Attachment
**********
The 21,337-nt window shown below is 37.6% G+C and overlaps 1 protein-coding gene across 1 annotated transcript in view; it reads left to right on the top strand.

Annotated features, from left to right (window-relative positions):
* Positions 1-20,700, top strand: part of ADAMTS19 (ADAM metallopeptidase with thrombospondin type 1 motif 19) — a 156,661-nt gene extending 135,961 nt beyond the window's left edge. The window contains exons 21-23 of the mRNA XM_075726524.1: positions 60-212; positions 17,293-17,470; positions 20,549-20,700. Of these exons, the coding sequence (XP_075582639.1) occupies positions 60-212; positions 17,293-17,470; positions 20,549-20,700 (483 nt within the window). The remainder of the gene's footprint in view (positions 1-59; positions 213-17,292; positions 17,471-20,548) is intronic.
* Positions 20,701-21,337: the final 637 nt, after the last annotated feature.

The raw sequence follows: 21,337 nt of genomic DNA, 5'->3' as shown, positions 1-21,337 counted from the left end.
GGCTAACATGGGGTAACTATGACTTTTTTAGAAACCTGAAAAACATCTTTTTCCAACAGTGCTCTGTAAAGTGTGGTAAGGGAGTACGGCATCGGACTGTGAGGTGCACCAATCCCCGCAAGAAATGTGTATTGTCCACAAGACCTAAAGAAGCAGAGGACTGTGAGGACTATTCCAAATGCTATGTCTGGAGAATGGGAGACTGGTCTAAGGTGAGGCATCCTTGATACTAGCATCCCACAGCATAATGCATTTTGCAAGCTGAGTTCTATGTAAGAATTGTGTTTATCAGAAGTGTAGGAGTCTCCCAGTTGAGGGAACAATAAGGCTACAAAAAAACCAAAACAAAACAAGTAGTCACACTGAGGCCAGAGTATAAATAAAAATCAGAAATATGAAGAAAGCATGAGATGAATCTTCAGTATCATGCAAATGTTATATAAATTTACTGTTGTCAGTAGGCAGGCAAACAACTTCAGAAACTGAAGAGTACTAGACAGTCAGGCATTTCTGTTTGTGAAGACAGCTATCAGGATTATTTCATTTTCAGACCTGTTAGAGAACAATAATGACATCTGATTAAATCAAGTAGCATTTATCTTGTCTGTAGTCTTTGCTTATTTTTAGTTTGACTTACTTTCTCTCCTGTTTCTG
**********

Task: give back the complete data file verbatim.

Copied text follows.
The 21,337-nt window shown below is 37.6% G+C and overlaps 1 protein-coding gene across 1 annotated transcript in view; it reads left to right on the top strand.

Annotated features, from left to right (window-relative positions):
* Positions 1-20,700, top strand: part of ADAMTS19 (ADAM metallopeptidase with thrombospondin type 1 motif 19) — a 156,661-nt gene extending 135,961 nt beyond the window's left edge. The window contains exons 21-23 of the mRNA XM_075726524.1: positions 60-212; positions 17,293-17,470; positions 20,549-20,700. Of these exons, the coding sequence (XP_075582639.1) occupies positions 60-212; positions 17,293-17,470; positions 20,549-20,700 (483 nt within the window). The remainder of the gene's footprint in view (positions 1-59; positions 213-17,292; positions 17,471-20,548) is intronic.
* Positions 20,701-21,337: the final 637 nt, after the last annotated feature.

The raw sequence follows: 21,337 nt of genomic DNA, 5'->3' as shown, positions 1-21,337 counted from the left end.
GGCTAACATGGGGTAACTATGACTTTTTTAGAAACCTGAAAAACATCTTTTTCCAACAGTGCTCTGTAAAGTGTGGTAAGGGAGTACGGCATCGGACTGTGAGGTGCACCAATCCCCGCAAGAAATGTGTATTGTCCACAAGACCTAAAGAAGCAGAGGACTGTGAGGACTATTCCAAATGCTATGTCTGGAGAATGGGAGACTGGTCTAAGGTGAGGCATCCTTGATACTAGCATCCCACAGCATAATGCATTTTGCAAGCTGAGTTCTATGTAAGAATTGTGTTTATCAGAAGTGTAGGAGTCTCCCAGTTGAGGGAACAATAAGGCTACAAAAAAACCAAAACAAAACAAGTAGTCACACTGAGGCCAGAGTATAAATAAAAATCAGAAATATGAAGAAAGCATGAGATGAATCTTCAGTATCATGCAAATGTTATATAAATTTACTGTTGTCAGTAGGCAGGCAAACAACTTCAGAAACTGAAGAGTACTAGACAGTCAGGCATTTCTGTTTGTGAAGACAGCTATCAGGATTATTTCATTTTCAGACCTGTTAGAGAACAATAATGACATCTGATTAAATCAAGTAGCATTTATCTTGTCTGTAGTCTTTGCTTATTTTTAGTTTGACTTACTTTCTCTCCTGTTTCTG